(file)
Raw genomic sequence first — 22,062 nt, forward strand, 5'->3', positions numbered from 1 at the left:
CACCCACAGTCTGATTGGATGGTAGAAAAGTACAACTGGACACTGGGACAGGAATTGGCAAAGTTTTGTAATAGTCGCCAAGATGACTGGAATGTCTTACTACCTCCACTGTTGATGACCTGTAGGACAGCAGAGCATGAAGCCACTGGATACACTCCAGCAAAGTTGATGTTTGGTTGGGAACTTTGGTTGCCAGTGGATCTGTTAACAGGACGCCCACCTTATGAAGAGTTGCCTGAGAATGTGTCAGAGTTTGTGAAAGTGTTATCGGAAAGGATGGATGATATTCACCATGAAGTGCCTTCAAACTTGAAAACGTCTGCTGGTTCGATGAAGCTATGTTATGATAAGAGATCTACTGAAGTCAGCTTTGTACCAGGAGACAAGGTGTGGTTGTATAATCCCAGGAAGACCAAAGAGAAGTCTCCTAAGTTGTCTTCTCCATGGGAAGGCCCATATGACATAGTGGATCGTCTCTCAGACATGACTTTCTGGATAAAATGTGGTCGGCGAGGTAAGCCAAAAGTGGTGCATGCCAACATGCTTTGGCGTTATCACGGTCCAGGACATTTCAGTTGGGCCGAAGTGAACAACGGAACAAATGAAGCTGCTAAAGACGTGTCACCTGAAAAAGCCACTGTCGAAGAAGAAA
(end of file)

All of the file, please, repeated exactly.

Raw genomic sequence first — 22,062 nt, forward strand, 5'->3', positions numbered from 1 at the left:
CACCCACAGTCTGATTGGATGGTAGAAAAGTACAACTGGACACTGGGACAGGAATTGGCAAAGTTTTGTAATAGTCGCCAAGATGACTGGAATGTCTTACTACCTCCACTGTTGATGACCTGTAGGACAGCAGAGCATGAAGCCACTGGATACACTCCAGCAAAGTTGATGTTTGGTTGGGAACTTTGGTTGCCAGTGGATCTGTTAACAGGACGCCCACCTTATGAAGAGTTGCCTGAGAATGTGTCAGAGTTTGTGAAAGTGTTATCGGAAAGGATGGATGATATTCACCATGAAGTGCCTTCAAACTTGAAAACGTCTGCTGGTTCGATGAAGCTATGTTATGATAAGAGATCTACTGAAGTCAGCTTTGTACCAGGAGACAAGGTGTGGTTGTATAATCCCAGGAAGACCAAAGAGAAGTCTCCTAAGTTGTCTTCTCCATGGGAAGGCCCATATGACATAGTGGATCGTCTCTCAGACATGACTTTCTGGATAAAATGTGGTCGGCGAGGTAAGCCAAAAGTGGTGCATGCCAACATGCTTTGGCGTTATCACGGTCCAGGACATTTCAGTTGGGCCGAAGTGAACAACGGAACAAATGAAGCTGCTAAAGACGTGTCACCTGAAAAAGCCACTGTCGAAGAAGAAA